I bought 50 pounds of bread flour last weekend. Not ten 5-pound bags. I bought one 50-pound bag. The price on bread flour has really gotten to me lately. Buying the 50-pound bag at Costco cost less than half the price at the grocery store. That can really make a difference for us, especially since we go through a bag about every two to three weeks. I use it for weekly pizza night and for dinner rolls and foccacia. You see, I have one of those fancy bread machines. For the past five or six years I've used it as a dough machine. Not any more.

With that big bag of flour staring me down, things had to change. I scoured my pantry and cabinets and unearthed any and every container I could find to fill with flour. I passed some along to my mom. Then my enterprising husband stopped at Menards Home Depot to get me one of those huge plastic paint type buckets. That left me with only about, oh, say ten pounds of bread flour to use. What's a mom to do? And what's a mom who's run out of bread for her kids' lunches to do? Bake!

Before I went to bed Sunday night I read the bread machine manual. Then I poured in the ingredients, pressed all the right buttons and went to bed. Would you believe it that my family was greeted by the smell of fresh baked bread when we woke up the next day? That machine worked! It actually baked a nice loaf of bread.

My kids were thrilled for fresh bread. The first loaf was devoured in a little more than a day. So Tuesday night I repeated the process. Now that loaf is nearly gone. And I've been told by my children that they would prefer I not buy bread at the store any more. They'd just rather have homemade. I can see their point. I'm pretty sure it's costing me less than buying bread at the store too. I'm only wondering why I hadn't done this before.

I still have about 40 pounds of bread flour. At this rate it won't last me nearly so long. But I'll still ask:
anyone have a use for some bread flour? I'm happy to share!

Epilogue: Just learned that a great deal on flour at Jewel (a Chicagoland grocery store) starts tomorrow! Would have been even cheaper. But then again, I wouldn't have bought 50 pounds of it and have all the stories to tell and probably wouldn't be baking nearly as much fresh bread.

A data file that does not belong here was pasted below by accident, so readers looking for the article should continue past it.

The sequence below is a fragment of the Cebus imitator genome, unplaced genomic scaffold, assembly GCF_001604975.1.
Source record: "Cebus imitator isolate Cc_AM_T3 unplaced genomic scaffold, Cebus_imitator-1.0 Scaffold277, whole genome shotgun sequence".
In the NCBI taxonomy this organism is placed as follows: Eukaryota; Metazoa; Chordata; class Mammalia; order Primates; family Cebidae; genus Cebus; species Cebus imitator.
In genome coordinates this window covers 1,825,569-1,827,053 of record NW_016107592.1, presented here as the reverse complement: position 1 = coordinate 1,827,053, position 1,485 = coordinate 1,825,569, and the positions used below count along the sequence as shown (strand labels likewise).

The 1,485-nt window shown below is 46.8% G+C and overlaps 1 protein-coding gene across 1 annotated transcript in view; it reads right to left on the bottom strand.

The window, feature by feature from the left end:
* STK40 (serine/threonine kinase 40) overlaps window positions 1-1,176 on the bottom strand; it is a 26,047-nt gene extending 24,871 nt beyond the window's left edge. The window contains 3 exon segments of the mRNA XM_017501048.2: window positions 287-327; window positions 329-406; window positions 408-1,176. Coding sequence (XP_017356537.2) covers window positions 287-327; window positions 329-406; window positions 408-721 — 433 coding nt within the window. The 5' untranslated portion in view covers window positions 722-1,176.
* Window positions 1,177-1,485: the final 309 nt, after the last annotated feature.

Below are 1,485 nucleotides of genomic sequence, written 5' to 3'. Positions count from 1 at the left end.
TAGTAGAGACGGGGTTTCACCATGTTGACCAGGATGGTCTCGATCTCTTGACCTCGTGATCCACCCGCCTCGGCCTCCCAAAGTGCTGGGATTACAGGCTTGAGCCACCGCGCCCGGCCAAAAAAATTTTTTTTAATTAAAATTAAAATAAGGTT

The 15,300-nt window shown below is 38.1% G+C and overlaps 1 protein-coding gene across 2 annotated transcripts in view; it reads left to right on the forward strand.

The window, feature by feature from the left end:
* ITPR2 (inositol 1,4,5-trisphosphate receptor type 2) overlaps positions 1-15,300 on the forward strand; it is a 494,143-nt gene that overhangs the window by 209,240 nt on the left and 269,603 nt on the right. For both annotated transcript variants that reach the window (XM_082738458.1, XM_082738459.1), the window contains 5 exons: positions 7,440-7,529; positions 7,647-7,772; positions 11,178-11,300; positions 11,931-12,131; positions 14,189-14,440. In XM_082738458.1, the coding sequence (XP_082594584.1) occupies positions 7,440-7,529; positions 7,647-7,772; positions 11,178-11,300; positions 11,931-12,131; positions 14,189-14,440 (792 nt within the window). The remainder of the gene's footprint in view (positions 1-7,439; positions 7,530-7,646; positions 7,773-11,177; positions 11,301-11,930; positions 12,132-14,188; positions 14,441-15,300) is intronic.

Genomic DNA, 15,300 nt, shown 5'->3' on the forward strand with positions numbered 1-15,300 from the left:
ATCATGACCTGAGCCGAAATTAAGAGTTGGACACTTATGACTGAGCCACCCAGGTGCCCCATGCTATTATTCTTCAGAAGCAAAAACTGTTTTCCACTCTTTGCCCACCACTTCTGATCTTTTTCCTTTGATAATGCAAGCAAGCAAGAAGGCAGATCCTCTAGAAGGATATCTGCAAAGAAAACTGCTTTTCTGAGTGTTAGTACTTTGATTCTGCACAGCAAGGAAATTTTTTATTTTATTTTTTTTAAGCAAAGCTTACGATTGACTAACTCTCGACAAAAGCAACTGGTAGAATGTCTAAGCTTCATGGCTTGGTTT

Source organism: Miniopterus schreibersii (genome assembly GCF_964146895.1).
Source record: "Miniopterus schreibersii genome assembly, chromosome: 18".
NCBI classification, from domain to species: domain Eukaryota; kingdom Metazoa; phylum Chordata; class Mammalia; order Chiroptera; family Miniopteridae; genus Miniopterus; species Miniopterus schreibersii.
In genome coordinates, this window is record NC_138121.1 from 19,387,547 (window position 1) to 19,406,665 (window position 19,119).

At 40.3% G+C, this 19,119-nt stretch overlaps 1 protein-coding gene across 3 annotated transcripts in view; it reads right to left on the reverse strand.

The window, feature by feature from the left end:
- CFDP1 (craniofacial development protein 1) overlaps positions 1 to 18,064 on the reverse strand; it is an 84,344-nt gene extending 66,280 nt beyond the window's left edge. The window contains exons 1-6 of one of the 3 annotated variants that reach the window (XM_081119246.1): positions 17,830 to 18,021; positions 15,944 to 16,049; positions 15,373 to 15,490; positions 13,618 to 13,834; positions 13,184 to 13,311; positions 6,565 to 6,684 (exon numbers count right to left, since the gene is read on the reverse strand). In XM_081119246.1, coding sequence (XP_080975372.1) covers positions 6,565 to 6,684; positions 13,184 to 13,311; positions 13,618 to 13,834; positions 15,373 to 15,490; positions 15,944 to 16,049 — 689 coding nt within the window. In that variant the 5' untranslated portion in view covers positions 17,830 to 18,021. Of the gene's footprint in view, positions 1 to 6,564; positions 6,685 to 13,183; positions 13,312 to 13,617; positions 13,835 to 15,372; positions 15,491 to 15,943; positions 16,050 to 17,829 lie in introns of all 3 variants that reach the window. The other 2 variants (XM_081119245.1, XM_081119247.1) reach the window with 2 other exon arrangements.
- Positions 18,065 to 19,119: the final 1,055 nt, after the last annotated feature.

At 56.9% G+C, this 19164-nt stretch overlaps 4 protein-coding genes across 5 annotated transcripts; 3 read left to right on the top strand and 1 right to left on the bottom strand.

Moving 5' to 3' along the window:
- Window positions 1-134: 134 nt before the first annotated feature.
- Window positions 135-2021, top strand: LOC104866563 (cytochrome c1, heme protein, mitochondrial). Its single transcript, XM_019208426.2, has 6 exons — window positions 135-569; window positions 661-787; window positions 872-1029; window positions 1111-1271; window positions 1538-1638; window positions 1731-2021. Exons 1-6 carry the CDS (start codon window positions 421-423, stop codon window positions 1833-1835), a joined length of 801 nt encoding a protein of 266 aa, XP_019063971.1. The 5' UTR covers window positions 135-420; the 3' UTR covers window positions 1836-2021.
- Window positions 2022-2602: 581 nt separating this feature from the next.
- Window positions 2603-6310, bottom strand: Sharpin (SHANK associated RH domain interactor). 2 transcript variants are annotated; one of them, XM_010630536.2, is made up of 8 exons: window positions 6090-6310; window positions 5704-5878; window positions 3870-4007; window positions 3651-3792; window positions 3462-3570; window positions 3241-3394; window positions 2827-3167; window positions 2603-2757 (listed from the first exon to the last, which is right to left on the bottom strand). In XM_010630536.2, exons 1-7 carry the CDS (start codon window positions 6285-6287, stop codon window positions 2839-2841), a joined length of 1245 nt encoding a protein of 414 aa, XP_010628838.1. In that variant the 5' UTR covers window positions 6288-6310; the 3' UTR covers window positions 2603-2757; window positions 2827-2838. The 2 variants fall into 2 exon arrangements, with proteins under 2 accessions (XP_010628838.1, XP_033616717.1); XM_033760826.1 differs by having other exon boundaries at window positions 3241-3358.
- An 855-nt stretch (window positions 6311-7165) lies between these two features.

Monday, September 21, 2009

Sabbatical: Day 4

My plate is nearly empty. I am now officially on sabbatical. And it feels so incredibly good!

What is this about? It's about rest and recharging. It's about taking time to breathe and be. It's about margin.Taking a sabbatical means that I have intentionally dropped all (well, nearly all) volunteer activities that I have been involved in. It means my personal schedule has been trimmed as much as I feel would be wise for right now. It means I've worked hard at practicing saying the word, "No".

Can I tell you that it's been hard to get here? There are so many opportunities for me to give my time. At church, in my moms' group, in my community, at school. And those are all things that I love. Many of the opportunities have been fun. And cutting back hasn't been without a feeling of sadness. I miss the Task Team meetings for GEMS - they are always a great time of encouragement and it doesn't necessarily feel like work. I miss the time with those women. Last week I walked out of my Toastmaster's meeting, knowing I wouldn't return for three months (and Home CFO, come the end of December, you can badger me about coming back). I felt like crying. I love my time at Toastmasters.

But I also know that I've been jumping from one big project to another, from one deadline to another, from one event to another. For years I've lived this way. It's easy to get there. Many people around me are in the same boat. How many of us have actively chosen a busy lifestyle? And how many have simply slowly succumbed to it?